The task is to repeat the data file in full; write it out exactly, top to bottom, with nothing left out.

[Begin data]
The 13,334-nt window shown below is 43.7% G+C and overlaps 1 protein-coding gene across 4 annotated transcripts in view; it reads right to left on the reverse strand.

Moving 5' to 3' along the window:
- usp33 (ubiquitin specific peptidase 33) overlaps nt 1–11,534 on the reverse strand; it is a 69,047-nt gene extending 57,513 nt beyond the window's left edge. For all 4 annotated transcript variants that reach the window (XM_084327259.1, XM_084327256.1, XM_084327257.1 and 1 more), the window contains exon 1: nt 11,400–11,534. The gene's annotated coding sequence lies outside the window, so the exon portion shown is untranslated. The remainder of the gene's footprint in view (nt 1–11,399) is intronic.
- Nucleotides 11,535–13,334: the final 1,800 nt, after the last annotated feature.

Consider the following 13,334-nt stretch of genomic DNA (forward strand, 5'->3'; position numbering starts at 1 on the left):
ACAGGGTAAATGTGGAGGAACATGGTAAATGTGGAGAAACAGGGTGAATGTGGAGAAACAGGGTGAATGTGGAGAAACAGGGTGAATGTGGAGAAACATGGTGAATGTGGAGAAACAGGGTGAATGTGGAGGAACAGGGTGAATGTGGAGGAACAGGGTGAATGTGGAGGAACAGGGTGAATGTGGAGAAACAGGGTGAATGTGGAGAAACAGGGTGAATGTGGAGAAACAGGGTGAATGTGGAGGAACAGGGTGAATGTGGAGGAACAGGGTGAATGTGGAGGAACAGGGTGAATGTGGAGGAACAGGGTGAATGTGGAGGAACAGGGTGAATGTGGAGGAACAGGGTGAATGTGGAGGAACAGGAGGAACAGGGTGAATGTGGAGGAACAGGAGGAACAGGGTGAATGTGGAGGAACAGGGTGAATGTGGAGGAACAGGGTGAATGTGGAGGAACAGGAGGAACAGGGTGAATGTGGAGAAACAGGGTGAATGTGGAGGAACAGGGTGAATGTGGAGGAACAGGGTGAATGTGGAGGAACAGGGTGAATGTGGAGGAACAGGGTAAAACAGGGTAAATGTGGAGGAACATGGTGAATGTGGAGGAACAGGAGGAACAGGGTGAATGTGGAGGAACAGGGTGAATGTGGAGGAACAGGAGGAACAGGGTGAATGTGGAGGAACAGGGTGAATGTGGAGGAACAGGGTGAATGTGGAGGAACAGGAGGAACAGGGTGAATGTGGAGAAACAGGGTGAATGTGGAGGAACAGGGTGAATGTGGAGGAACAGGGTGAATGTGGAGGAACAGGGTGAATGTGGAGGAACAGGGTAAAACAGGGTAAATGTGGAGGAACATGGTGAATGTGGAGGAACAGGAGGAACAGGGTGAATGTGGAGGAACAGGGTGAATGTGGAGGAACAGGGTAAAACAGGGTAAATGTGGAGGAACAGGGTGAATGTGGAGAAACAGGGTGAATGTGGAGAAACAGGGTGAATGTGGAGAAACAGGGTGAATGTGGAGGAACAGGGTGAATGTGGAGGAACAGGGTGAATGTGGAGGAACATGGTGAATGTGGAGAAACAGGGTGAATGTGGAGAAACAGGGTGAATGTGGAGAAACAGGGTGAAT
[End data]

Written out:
The 13,334-nt window shown below is 43.7% G+C and overlaps 1 protein-coding gene across 4 annotated transcripts in view; it reads right to left on the reverse strand.

Moving 5' to 3' along the window:
- usp33 (ubiquitin specific peptidase 33) overlaps nt 1–11,534 on the reverse strand; it is a 69,047-nt gene extending 57,513 nt beyond the window's left edge. For all 4 annotated transcript variants that reach the window (XM_084327259.1, XM_084327256.1, XM_084327257.1 and 1 more), the window contains exon 1: nt 11,400–11,534. The gene's annotated coding sequence lies outside the window, so the exon portion shown is untranslated. The remainder of the gene's footprint in view (nt 1–11,399) is intronic.
- Nucleotides 11,535–13,334: the final 1,800 nt, after the last annotated feature.

Consider the following 13,334-nt stretch of genomic DNA (forward strand, 5'->3'; position numbering starts at 1 on the left):
ACAGGGTAAATGTGGAGGAACATGGTAAATGTGGAGAAACAGGGTGAATGTGGAGAAACAGGGTGAATGTGGAGAAACAGGGTGAATGTGGAGAAACATGGTGAATGTGGAGAAACAGGGTGAATGTGGAGGAACAGGGTGAATGTGGAGGAACAGGGTGAATGTGGAGGAACAGGGTGAATGTGGAGAAACAGGGTGAATGTGGAGAAACAGGGTGAATGTGGAGAAACAGGGTGAATGTGGAGGAACAGGGTGAATGTGGAGGAACAGGGTGAATGTGGAGGAACAGGGTGAATGTGGAGGAACAGGGTGAATGTGGAGGAACAGGGTGAATGTGGAGGAACAGGGTGAATGTGGAGGAACAGGAGGAACAGGGTGAATGTGGAGGAACAGGAGGAACAGGGTGAATGTGGAGGAACAGGGTGAATGTGGAGGAACAGGGTGAATGTGGAGGAACAGGAGGAACAGGGTGAATGTGGAGAAACAGGGTGAATGTGGAGGAACAGGGTGAATGTGGAGGAACAGGGTGAATGTGGAGGAACAGGGTGAATGTGGAGGAACAGGGTAAAACAGGGTAAATGTGGAGGAACATGGTGAATGTGGAGGAACAGGAGGAACAGGGTGAATGTGGAGGAACAGGGTGAATGTGGAGGAACAGGAGGAACAGGGTGAATGTGGAGGAACAGGGTGAATGTGGAGGAACAGGGTGAATGTGGAGGAACAGGAGGAACAGGGTGAATGTGGAGAAACAGGGTGAATGTGGAGGAACAGGGTGAATGTGGAGGAACAGGGTGAATGTGGAGGAACAGGGTGAATGTGGAGGAACAGGGTAAAACAGGGTAAATGTGGAGGAACATGGTGAATGTGGAGGAACAGGAGGAACAGGGTGAATGTGGAGGAACAGGGTGAATGTGGAGGAACAGGGTAAAACAGGGTAAATGTGGAGGAACAGGGTGAATGTGGAGAAACAGGGTGAATGTGGAGAAACAGGGTGAATGTGGAGAAACAGGGTGAATGTGGAGGAACAGGGTGAATGTGGAGGAACAGGGTGAATGTGGAGGAACATGGTGAATGTGGAGAAACAGGGTGAATGTGGAGAAACAGGGTGAATGTGGAGAAACAGGGTGAAT